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Patrice Gordon was one of 24 Canadian aid workers who travelled with the Red Cross to Ebola-affected countries.

A health-care worker who was being tested for Ebola has been released from a B.C. hospital after a third round of results confirmed she does not have the virus.

Patrice Gordon – a nurse practitioner who travelled to Sierra Leone in November and returned to Canada on Christmas – checked herself into Kelowna General Hospital on Monday, after her temperature became slightly elevated.

Tests came back negative for Ebola on Tuesday, Wednesday and Thursday, prompting Ms. Gordon's release from hospital. In a telephone briefing with reporters, Ms. Gordon said she had been confident all along that she did not have the virus – at least for the most part.

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"It has been quite stressful just from the standpoint of knowing that my family's worried about me, and knowing that the public is worried, 'Do we have a patient zero in Canada?' And my going, 'Oh my god, I really don't want to be patient zero,'" she said.

Ms. Gordon had worked at the Red Cross Ebola treatment centre in the city of Kenema. Health-care workers returning from Ebola-affected countries must self-monitor for 21 days. Ms. Gordon was checking her temperature twice daily when she noticed a rise; she also had cold-like symptoms.

Ms. Gordon entered the hospital through a back entrance and was kept in isolation. She did not move through any public areas.

During the conference call, Ms. Gordon said the process flowed exactly as it should.

"It was as pleasant as it could possibly be," she said.

Ms. Gordon coughed throughout the call and said she felt a bit run down.

She said it was jarring how quickly her case moved into the spotlight.

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"All of a sudden I was under the microscope and there were so many people looking. And I just felt like I was still just me, but I had a cold," she said.

Ms. Gordon said she feels a bit of guilt for drawing attention away from the situation in West Africa and onto herself.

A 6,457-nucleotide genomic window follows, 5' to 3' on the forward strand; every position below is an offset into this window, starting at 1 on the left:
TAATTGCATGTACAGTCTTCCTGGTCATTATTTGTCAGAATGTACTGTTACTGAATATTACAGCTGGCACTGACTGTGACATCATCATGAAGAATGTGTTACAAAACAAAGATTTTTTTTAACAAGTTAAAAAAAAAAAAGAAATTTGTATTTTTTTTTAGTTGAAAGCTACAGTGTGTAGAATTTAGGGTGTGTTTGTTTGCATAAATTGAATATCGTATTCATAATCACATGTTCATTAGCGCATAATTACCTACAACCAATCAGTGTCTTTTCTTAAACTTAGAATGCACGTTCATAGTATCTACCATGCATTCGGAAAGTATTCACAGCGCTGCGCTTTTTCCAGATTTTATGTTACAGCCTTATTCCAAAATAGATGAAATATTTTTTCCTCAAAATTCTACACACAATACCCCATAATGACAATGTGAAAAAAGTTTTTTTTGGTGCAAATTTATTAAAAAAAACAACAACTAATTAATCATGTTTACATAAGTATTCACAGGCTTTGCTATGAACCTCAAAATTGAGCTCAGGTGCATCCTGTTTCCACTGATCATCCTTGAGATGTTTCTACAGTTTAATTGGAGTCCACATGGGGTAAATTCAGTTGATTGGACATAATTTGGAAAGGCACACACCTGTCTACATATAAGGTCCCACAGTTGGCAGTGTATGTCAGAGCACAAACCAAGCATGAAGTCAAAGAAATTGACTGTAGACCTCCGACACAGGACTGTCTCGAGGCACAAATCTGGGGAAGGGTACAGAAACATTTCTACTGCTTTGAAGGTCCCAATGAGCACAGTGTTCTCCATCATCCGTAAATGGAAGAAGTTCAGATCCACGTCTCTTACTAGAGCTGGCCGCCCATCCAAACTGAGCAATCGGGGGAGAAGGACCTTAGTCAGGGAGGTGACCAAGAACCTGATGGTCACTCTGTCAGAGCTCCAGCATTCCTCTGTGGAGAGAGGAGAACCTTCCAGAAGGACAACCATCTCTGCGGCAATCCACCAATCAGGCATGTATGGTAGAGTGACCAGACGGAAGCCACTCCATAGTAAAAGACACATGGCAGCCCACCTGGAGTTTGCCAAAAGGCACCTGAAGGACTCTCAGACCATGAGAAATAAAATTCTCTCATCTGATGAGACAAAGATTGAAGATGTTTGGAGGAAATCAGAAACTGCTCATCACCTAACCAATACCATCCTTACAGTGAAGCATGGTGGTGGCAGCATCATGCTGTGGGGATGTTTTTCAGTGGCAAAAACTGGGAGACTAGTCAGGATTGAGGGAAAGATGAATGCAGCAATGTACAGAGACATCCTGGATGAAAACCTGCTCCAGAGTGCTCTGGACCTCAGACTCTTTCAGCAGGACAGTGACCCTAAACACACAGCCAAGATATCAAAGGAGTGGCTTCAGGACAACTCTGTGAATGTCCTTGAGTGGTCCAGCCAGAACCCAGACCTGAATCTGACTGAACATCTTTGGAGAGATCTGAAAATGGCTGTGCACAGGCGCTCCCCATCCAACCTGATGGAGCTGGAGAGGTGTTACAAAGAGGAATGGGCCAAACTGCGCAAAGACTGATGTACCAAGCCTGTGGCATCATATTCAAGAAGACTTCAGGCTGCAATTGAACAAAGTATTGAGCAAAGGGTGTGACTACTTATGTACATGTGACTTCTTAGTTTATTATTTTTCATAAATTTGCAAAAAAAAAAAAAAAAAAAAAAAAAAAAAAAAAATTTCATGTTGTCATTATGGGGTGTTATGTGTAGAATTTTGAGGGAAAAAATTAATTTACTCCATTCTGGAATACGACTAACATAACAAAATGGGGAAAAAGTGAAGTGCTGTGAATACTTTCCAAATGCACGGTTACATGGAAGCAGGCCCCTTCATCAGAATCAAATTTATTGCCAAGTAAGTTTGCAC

And, despite the experience of the past few days, she said she hopes to go back.

"I think about it every 10 minutes. I go over it in my head, because I can't imagine not going back, to be honest," she said. "As we sit here and I glance at the time and I automatically do the calculation and think, 'I'd just be getting into my [protective equipment].'"

Ms. Gordon also shared stories of some of her experiences in Sierra Leone. She said it's the cases involving children that really tug at workers' hearts, including a young brother and sister who were orphaned as a result of the virus. The two children were quarantined themselves, though they were ultimately found to be healthy and released.

Ms. Gordon is one of 24 Canadian Red Cross workers to travel to West Africa. Stephane Michaud, senior manager of emergency operations for the group, said Ms. Gordon's negative test results were a relief.

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On March 23, 2014, the World Health Organization's African Regional Office reported an outbreak of Ebola virus disease in Guinea. Since then, cases have been reported in five additional West African countries.

As of earlier this week, the WHO said 19,497 cases of Ebola and 7,588 deaths have been reported.

Ebola is a severe, often fatal, illness in humans that is transmitted to people from wild animals and spreads through human-to-human transmission.

The B.C. Ministry of Health has said seven people in the province, including Ms. Gordon, are currently in the 21-day self-monitoring period. It has said 16 people from the Ebola-affected countries have returned to British Columbia since August.

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